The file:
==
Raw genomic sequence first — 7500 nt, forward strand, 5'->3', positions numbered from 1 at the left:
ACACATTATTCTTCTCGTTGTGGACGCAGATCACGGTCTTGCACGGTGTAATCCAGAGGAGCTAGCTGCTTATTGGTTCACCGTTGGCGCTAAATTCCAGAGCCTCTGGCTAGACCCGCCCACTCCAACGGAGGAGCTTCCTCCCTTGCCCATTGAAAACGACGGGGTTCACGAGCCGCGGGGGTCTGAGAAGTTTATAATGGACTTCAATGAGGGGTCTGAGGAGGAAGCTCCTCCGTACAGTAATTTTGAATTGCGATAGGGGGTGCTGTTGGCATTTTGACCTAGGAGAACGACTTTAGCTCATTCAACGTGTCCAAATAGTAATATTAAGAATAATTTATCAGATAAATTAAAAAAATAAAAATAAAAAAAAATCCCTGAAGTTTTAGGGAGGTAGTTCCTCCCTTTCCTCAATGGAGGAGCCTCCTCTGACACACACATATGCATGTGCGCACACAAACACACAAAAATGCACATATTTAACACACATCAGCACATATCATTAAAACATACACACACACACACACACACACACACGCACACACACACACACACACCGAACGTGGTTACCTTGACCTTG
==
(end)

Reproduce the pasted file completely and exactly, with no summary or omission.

Raw genomic sequence first — 7500 nt, forward strand, 5'->3', positions numbered from 1 at the left:
ACACATTATTCTTCTCGTTGTGGACGCAGATCACGGTCTTGCACGGTGTAATCCAGAGGAGCTAGCTGCTTATTGGTTCACCGTTGGCGCTAAATTCCAGAGCCTCTGGCTAGACCCGCCCACTCCAACGGAGGAGCTTCCTCCCTTGCCCATTGAAAACGACGGGGTTCACGAGCCGCGGGGGTCTGAGAAGTTTATAATGGACTTCAATGAGGGGTCTGAGGAGGAAGCTCCTCCGTACAGTAATTTTGAATTGCGATAGGGGGTGCTGTTGGCATTTTGACCTAGGAGAACGACTTTAGCTCATTCAACGTGTCCAAATAGTAATATTAAGAATAATTTATCAGATAAATTAAAAAAATAAAAATAAAAAAAAATCCCTGAAGTTTTAGGGAGGTAGTTCCTCCCTTTCCTCAATGGAGGAGCCTCCTCTGACACACACATATGCATGTGCGCACACAAACACACAAAAATGCACATATTTAACACACATCAGCACATATCATTAAAACATACACACACACACACACACACACACACGCACACACACACACACACACCGAACGTGGTTACCTTGACCTTG